Atom Wins: The Unified Cloud Database API

Almost five years ago, I got involved in a project that would eventually become Atom, a pair of matching standards functioning as a syndication format and a publishing protocol. Though its contentious genesis was in the world of blogging and feeds, what’s amazing is the improbable end result of the Atom community refining and debating the standard for half a decade. AtomPub has become the standard for accessing cloud-based data storage. From Google’s GData implementation to Microsoft’s unified storage platform that includes SQL Server, Atom is now a consistent interface to build applications that can talk to remote databases, regardless of who provides them. And this milestone has come to pass with almost no notice from the press that covers web APIs and technology. A single common interface for keeping data in reliable cloud storage is as important a development as infrastructure-on-demand offerings like Amazon’s EC2 and S3 web services, and can radically impact the creation of applications for distributed social platforms like OpenSocial or the Facebook API.

Of course, there’s a lot more to the AtomPub story. There’s open source support from infrastructure-level implementations like Apache Abdera to application implementations as in Movable Type and interoperability testing as made possible by The Ape. But those have been around for a while: Being able to build a program that doesn’t care if the backend is Google Base or SQL Server is new.

The reason this is a true milestone, and that it’s especially disappointing that the tech trade press hasn’t been paying attention, is because we’ve seem some remarkable announcements.

From Microsoft’s David Treadwell:

Microsoft is making a large investment in unifying our developer platform protocols for services on the open, standards-based Atom format (RFC 4287) and the Atom Publishing Protocol (RFC 5023). At MIX we are enabling several new Live services with AtomPub endpoints which enable any HTTP-aware application to easily consume Atom feeds of photos and for unstructured application storage (see below for more details). Or you can use any Atom-aware public tools or libraries, such as .NET WCF Syndication to read or write these cloud service-based feeds. …

The intent for these early, experimental releases are to gather valuable feedback from the community around our idiomatic and freely licensed extensions to AtomPub which deal with important service scenarios, such as URL formats, nested directories, image streams, and service metadata. You can read more about this on the Project Astoria team blog.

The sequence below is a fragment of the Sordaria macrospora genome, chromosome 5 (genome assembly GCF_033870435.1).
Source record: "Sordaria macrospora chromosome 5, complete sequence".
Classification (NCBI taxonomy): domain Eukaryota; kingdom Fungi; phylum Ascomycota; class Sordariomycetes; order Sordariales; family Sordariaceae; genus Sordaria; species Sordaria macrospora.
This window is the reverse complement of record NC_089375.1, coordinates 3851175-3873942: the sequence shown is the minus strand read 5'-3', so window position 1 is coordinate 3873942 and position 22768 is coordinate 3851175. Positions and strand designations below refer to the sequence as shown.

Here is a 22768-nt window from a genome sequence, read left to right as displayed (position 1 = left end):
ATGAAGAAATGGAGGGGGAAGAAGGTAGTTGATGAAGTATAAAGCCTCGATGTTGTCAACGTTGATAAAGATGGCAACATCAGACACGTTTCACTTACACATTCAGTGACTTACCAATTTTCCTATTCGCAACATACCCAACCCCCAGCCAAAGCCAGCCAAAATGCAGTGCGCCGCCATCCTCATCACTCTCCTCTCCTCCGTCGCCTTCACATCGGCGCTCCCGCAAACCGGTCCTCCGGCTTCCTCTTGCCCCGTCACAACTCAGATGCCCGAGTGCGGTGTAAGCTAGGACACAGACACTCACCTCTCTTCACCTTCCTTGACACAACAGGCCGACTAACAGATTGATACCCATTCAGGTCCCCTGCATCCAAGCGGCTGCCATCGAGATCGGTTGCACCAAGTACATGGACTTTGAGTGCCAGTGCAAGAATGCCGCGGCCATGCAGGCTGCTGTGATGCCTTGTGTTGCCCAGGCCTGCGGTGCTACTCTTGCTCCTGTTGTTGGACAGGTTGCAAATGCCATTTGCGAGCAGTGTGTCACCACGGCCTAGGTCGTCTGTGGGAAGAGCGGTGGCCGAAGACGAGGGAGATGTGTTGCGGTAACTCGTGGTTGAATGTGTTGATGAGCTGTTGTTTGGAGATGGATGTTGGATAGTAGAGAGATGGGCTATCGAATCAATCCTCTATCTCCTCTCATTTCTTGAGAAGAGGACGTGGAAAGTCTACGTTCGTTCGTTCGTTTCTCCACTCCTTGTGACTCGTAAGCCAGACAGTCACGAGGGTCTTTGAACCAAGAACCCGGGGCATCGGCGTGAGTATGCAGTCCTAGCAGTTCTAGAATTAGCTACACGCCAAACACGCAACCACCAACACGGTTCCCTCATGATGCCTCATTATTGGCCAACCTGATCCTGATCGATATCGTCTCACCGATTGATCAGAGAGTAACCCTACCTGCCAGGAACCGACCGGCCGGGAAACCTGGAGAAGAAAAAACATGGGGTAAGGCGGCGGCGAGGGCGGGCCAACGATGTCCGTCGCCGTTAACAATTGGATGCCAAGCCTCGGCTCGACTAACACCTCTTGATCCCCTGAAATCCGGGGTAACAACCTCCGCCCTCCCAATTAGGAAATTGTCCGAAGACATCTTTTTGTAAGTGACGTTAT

And from Google’s Joe Gregorio:

We’ve always encouraged other developers to adopt Atom, the Atom Publishing Protocol, and the extensions that Google has created on top of those standards, but we realized the issue of patents may have held back some adopters. Well, those concerns end today as we are giving a no-charge, royalty-free license to any patents we have that you would need to implement Atom, AtomPub, or any of those extensions.

There’s clearly still work to be done, of course. I believe Microsoft will find Google’s licensing terms open enough for them to feel comfortable implementing GData-compatible APIs. Amazon should find a way to map these same APIs onto the SimpleDB service, though I understand fundamental differences in architecture may make that a challenge. The multitude of smaller cloud-database vendors will find it easier to get adoption and customers if they can assert compatibility with these implementations.

But, put succinctly, Google + Microsoft = AtomPub wins. To paraphrase Dave Winer, the act of putting aside ego and saying a competitor’s API is good enough, and that you’re going to support it, is a brave and important act in the world of technology. That makes this convergence particularly exciting.

And it’s a real act of technological courage because any reasonably competent technology company can find reasons to object to any standard or API that’s ever presented. “We’d prefer it work this way.” “Your implementation is too verbose!” “What about just using this other technology?”

In the end, it doesn’t matter if a standard is perfect; All that matters is that it works. I am, by no means, the kind of person who thinks that anything adopted by two giant tech companies is always going to be acceptable, but the fact that there is also significant support for AtomPub from small, independent hackers is a pretty good sign that this victory is good for the web as a whole.

Now I just hope people make something really cool out of this. I want every program that thinks of itself today as a “blogging client” to reimagine their market as being a front-end to a database in the cloud. I want all the apps built on smart database abstractions to think about this new unified cloud API as an option they must support. And most of all, I want geeks to make something cool with this that we couldn’t do before.

Some key links: